Wednesday, 13 January 2016

Breaking up is hard to do

Neil Sedaka’s famous song with that title (recorded by him in two different versions, 1962 and 1975 if I am correct) was about the end of a relationship – a love affair.

And I suppose that is how I feel about the fact that I have just in the last few days announced to the congregation that I am to be leaving St Cuthbert’s at the end of March. I am taking on the role of one of the Interim Minister team in the Church of Scotland.

I suppose that one result of this is that I may need to change the title of this blog! No more ‘Cuthbert in Edinburgh’!

But whatever adjustments that will need to be made, the biggest thing at the moment is that I have such a deep sense of loss at the prospect of leaving St Cuthbert’s. I love St Cuthbert’s, I love the people and I have loved my (approaching) 8 years there. In fact in some ways it does feel like the end of a love affair, certainly on my part.

One perceptive long-time friend and colleague in ministry, on learning of my news, perceptively wrote ‘what a wrench for you!  I really felt that St. C’s has been a real zenith in your career, kinda what you were born for’.

Indeed. That is how it feels.

But on we must go... me and them.

And if the road to a future of service to God, for me and St C’s, and the road to the future mission that awaits me and St C’s, and the road to new opportunities in the Spirit for me and St C’s lies at first through a time of pain and loss, then that pattern is not a strange one for Christianity. Far from it!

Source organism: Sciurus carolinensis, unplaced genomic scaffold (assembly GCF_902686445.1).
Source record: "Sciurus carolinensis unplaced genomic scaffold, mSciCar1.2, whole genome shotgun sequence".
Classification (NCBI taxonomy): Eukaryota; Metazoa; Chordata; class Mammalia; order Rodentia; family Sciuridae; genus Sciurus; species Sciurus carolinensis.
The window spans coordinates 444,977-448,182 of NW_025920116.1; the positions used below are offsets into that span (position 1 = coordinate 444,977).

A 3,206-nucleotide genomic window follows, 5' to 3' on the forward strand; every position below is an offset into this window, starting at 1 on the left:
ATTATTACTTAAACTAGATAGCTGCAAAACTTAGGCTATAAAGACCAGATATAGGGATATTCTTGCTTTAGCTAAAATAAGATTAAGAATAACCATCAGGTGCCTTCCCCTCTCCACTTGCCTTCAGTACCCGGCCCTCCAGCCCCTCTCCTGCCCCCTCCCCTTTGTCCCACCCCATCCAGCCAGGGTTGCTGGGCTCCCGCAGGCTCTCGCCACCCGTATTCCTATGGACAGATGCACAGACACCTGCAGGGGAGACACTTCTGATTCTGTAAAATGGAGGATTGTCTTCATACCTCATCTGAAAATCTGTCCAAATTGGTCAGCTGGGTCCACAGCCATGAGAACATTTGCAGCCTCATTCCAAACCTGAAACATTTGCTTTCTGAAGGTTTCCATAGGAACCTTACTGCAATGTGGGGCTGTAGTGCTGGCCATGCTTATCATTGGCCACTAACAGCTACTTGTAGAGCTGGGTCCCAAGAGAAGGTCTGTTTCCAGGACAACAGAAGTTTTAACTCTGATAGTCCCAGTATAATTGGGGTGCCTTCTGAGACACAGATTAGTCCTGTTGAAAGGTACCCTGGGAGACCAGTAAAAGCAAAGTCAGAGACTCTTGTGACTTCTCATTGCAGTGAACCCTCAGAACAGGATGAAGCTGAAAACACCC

I announced my departure at the Church service on Sunday morning. After I did so I was somewhat distracted and desolate... and then I heard the words of the Old Testament reading being read and suddenly I was very alert to them ‘Do not fear, for I have redeemed you;   I have called you by name, you are mine. When you pass through the waters, I will be with you;   and through the rivers, they shall not overwhelm you; when you walk through fire you shall not be burned, and the flame shall not consume you. ... Do not fear, for I am with you’ (Isaiah 43).

I was further struck by one of the hymns we sang (I had not chosen Sunday’s praise). It was Carl P Daw’s ‘Mark how the Lamb’. The final part of the second verse reads:

So we, by water and the Spirit 
baptized into Christ’s ministry, 
are often led to paths of service 
through mazes of adversity.

Oh, how true, and how relevant that felt for me on Sunday morning.

Breaking up is hard to do.